Benedikt Benker


Perhaps Leonardo da Vinci’s famous painting of Jesus Christ’s Last Supper can strongly evoke the metaphor of a ritual. Thus the table is in the centre as a serving element of a community. It is eaten and talked about together. This image is played out in many of Skopje’s spatial sequences in the most diverse scenarios.


A table in Mother Teresa Park in Skopje, The idea is to bring the society together at one table. Your table. Everyone is welcome here and everyone is invited to eat, play, talk. At the same time the table is a fireplace for cooking. It’s probably where peppers are grilled to prepare them for the ajvar. But also the fireplace or, as Gottfried Semper describes it, the “stove”, is to be interpreted symbolically as a social link. A 30-meter blackboard forms the table and is positioned in the centre of the buildings in Mother Teresa Park in Skopje. The table sits in the alignment of the Mother Teresa house and in the axis of the entrance of the new Orthodox Church in the south. The tower that survived the earthquake is dissected with elements for lingering, with the elements in a row as a gesture sequences.


Shaped stone The long table is under the protection of a tiled roof, which is supported by tile pillars. They form a pavilion which has a square shape. It consists mainly of bricks of one format. The supporting elements, like the lintel, are bricked in a special bond. In this case the brick is a new interpretation and homage to the buildings in Skopje that have existed for several generations and are made of natural stone.


Symbol and intention In Skopje there is a certain tension. The design tries to mediate at this special place as a bridge and to create an atmosphere socially as a kind of resting place. Care has been taken to ensure that this design can be created at a reasonable cost. Easy to build with new means


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The Picnic on the Hill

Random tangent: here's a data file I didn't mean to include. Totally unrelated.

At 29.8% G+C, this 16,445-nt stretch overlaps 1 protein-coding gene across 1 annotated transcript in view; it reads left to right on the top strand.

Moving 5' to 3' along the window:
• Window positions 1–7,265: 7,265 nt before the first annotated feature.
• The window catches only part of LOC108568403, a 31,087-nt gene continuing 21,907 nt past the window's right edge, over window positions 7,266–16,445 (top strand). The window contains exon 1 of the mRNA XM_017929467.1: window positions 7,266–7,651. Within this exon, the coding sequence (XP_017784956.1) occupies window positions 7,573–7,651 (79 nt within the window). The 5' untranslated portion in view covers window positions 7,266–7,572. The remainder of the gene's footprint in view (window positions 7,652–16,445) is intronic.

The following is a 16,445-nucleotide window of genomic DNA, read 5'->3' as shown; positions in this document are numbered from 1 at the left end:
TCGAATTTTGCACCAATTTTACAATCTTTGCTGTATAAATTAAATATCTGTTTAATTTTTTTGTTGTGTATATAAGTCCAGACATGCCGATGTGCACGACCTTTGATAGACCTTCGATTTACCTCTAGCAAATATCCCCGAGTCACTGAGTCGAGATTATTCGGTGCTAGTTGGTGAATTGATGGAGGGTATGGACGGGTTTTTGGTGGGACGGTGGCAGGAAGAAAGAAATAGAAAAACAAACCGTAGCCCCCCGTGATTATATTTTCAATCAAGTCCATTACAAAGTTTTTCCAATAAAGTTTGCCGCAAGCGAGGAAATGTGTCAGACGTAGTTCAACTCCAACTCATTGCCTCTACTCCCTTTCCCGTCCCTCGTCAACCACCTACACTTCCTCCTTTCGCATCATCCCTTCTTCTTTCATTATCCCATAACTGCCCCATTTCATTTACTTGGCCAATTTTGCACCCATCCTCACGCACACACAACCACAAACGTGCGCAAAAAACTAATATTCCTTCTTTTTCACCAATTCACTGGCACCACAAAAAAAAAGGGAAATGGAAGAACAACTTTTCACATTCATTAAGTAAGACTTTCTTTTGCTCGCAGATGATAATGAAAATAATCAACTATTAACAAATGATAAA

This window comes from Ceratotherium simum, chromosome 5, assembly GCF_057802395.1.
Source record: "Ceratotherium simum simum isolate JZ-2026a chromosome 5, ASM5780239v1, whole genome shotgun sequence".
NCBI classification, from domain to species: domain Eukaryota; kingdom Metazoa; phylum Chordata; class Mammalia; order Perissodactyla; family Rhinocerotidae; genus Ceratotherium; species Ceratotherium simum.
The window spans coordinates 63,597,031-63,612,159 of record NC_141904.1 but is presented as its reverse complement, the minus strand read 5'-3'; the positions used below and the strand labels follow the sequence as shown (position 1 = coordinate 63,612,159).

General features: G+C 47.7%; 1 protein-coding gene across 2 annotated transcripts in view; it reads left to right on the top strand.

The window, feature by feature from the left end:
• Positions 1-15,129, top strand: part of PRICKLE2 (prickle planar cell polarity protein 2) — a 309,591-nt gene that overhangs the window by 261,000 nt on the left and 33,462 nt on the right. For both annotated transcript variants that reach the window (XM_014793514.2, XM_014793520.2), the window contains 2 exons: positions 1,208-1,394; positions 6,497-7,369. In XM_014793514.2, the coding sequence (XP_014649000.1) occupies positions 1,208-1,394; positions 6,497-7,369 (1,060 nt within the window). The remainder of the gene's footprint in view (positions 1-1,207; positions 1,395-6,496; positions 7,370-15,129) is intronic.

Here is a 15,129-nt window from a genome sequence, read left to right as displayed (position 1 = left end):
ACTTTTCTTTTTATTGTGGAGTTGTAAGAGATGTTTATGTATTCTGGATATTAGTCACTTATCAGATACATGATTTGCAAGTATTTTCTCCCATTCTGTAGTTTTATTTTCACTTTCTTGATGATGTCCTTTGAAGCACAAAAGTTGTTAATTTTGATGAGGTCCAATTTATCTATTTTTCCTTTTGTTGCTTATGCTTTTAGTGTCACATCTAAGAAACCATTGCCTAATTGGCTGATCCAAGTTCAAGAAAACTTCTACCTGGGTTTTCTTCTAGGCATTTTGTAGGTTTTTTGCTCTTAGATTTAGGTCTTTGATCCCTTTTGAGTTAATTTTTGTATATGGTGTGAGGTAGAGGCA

Dearbhla Mulligan


It’s the height of summer. You decide to meet friends for a picnic. You walk across the green, past the fruit bushes and spot them in the shade of a tree on the hill - already lounging eating berries. You join them and settle down for a day of idle chat and watching the world go by.


Now pause for a moment and rethink. What if the picnic were not in the park or the countryside but in the middle of the city instead? The green is reimagined as a city square; the fruit bushes are replaced by hanging planters; and the shade of the tree is recreated through fabric draping. Instead of a hill, you sit on the what was once graffiti-covered, tiered concrete seating. The picnic blanket remains.


In my proposal, a lightweight timber frame is constructed around the tiered seating in Mother Teresa Square. It frames the public space in front of it. Fabric representing the picnic blanket is draped over the top to create shade and shelter. It is knotted around the side of the structure and through it to create hammocks and hanging baskets for plants, and then it is draped over the existing seating and secured. The lightweight structure adds an element of playfulness to the city, contrasting with the predominantly Modernist buildings nearby. It provides an informal spot for people to come and eat their lunch or simply while away time watching the activity of the square.

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Photographers: Andrés Stohlmann, Hilary Yeung, 

Holly Dale, Szuju Chen, Nina Vlasblom,